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1 March 2007 Seasonal Dynamics of the Bacterial Community of a Mudflat at the Mouth of a Major Kentucky Lake Reservoir Tributary
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Abstract

Sediment samples were taken from the mudflat of Ledbetter embayment at the mouth of the stream, at summer pool when it was submerged and at winter pool when it was exposed. DNA was extracted and molecular techniques were applied to avoid problems associated with bacterial culture. Amplified Ribosomal DNA Restriction Analysis (ARDRA) found 96 different fingerprints in 350 clones containing amplified sediment 16S rDNA. There were 54 different patterns in the 180 clones examined from summer samples and 55 in the 170 clones examined from winter samples. Only 13 ARDRA patterns were found in both winter and summer. These were among the most abundant organisms found and were found frequently in both summer and winter. Sequence analysis of clones with different ARDRA patterns showed that the α and β Proteobacteria were the most abundant bacteria in these samples and were abundant in both winter and summer. The α Proteobacteria, however, were the most abundant group in winter and the β Proteobacteria were the most abundant group in the summer. Data suggest that there was seasonal turnover in the bacterial community and that the organisms that can thrive under, or at least tolerate, the differences in water level, temperature, nutrient, and oxygen availability are the most abundant species in the community throughout the year.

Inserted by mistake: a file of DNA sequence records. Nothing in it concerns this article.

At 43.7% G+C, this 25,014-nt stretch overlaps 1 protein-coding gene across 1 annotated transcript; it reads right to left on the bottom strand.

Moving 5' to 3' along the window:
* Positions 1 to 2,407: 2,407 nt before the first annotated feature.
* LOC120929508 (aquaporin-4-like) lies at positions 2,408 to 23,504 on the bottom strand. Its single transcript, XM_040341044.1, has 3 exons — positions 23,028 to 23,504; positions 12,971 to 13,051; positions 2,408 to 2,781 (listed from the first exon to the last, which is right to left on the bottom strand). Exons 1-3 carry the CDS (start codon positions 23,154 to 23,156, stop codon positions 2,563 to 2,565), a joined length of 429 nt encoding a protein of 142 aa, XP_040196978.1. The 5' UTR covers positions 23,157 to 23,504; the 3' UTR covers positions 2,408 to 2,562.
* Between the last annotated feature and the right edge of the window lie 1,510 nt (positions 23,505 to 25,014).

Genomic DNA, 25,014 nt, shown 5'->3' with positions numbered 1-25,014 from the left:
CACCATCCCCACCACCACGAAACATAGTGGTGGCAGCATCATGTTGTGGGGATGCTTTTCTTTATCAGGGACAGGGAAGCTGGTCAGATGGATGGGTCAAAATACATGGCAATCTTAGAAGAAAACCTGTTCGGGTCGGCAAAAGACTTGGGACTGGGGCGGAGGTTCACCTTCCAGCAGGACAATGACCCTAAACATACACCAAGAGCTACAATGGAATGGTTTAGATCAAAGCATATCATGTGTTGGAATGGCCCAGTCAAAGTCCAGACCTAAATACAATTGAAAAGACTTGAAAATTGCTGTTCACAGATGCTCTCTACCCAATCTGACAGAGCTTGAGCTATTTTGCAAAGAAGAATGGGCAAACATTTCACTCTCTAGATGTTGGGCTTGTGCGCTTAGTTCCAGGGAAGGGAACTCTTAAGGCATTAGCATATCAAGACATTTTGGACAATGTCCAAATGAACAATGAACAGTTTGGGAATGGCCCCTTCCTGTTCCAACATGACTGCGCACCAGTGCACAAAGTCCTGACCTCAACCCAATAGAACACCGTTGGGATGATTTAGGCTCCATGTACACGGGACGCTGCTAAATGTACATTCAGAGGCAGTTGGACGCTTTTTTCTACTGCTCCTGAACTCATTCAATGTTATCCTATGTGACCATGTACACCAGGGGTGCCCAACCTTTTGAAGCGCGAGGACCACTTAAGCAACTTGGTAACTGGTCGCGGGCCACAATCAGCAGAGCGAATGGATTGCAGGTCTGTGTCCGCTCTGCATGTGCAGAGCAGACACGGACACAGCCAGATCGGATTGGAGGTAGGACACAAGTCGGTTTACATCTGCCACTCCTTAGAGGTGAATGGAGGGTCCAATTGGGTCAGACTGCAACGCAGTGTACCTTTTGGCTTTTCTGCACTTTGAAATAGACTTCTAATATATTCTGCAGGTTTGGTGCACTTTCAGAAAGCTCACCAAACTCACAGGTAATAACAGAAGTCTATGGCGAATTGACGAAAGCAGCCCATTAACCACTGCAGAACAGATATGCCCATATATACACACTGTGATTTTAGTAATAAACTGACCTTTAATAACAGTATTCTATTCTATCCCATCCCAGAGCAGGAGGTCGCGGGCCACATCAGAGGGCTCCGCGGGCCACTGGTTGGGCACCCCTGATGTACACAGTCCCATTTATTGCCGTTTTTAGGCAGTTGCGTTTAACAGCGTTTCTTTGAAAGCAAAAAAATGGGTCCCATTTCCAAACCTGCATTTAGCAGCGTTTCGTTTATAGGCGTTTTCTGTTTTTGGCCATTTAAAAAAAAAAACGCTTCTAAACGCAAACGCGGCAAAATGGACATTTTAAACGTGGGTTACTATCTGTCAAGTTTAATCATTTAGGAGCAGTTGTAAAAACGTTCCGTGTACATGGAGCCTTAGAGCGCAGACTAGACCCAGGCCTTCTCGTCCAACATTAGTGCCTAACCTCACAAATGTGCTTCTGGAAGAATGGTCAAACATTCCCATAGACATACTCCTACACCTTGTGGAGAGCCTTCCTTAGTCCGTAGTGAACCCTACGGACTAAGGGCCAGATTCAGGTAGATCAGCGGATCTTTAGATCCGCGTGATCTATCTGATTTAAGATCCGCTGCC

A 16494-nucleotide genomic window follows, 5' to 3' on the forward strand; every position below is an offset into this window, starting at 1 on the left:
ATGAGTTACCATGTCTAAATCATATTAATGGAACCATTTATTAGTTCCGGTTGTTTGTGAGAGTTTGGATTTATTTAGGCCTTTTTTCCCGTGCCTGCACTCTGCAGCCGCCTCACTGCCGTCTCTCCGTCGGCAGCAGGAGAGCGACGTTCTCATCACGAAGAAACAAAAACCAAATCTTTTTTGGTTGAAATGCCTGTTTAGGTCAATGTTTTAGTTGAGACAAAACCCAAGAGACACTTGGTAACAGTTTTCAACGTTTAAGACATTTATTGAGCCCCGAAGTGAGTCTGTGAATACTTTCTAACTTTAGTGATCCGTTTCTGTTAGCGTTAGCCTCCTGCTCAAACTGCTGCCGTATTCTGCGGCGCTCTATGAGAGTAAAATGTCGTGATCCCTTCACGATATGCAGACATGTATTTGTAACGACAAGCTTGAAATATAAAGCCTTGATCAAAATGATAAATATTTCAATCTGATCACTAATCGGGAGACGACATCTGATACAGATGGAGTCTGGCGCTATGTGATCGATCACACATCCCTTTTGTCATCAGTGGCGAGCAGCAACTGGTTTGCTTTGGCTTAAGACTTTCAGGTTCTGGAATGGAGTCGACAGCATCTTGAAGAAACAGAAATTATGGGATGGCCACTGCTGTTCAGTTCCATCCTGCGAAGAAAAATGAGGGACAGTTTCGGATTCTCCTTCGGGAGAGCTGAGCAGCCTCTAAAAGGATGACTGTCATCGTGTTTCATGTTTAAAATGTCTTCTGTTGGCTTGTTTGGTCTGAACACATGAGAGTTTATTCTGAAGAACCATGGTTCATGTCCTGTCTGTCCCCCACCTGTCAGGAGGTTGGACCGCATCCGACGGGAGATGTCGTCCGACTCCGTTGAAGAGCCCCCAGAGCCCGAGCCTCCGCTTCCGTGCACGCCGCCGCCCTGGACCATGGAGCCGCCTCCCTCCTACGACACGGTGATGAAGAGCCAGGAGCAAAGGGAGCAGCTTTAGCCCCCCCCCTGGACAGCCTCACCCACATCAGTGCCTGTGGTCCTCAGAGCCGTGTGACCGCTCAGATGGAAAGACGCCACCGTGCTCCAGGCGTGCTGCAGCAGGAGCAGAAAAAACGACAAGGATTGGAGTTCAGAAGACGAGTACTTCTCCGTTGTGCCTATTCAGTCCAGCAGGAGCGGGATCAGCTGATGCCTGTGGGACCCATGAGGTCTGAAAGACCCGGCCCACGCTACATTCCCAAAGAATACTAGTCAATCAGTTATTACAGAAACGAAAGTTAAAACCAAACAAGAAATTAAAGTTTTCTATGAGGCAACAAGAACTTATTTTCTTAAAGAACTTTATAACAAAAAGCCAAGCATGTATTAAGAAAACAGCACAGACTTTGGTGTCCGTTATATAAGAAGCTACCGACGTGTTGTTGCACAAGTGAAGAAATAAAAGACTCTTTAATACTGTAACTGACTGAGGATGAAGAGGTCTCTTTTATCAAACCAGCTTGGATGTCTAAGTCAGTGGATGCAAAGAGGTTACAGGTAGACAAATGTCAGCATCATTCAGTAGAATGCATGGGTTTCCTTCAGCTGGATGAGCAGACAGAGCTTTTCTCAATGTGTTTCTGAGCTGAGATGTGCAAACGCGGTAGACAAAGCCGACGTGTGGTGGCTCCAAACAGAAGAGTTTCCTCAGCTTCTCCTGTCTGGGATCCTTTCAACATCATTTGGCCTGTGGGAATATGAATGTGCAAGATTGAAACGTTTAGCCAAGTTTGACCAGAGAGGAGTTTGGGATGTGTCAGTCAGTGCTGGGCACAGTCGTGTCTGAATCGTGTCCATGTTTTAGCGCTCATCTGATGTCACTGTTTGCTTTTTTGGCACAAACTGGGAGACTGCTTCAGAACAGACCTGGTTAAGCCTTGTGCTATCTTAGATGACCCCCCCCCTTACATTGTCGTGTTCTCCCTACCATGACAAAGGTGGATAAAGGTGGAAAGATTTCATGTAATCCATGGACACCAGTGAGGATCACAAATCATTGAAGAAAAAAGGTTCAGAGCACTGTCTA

David V. Cano, Yovita Sutanto, and Timothy C. Johnston "Seasonal Dynamics of the Bacterial Community of a Mudflat at the Mouth of a Major Kentucky Lake Reservoir Tributary," Journal of the Kentucky Academy of Science 68(1), 81-88, (1 March 2007). https://doi.org/10.3101/1098-7096(2007)68[81:SDOTBC]2.0.CO;2
Published: 1 March 2007
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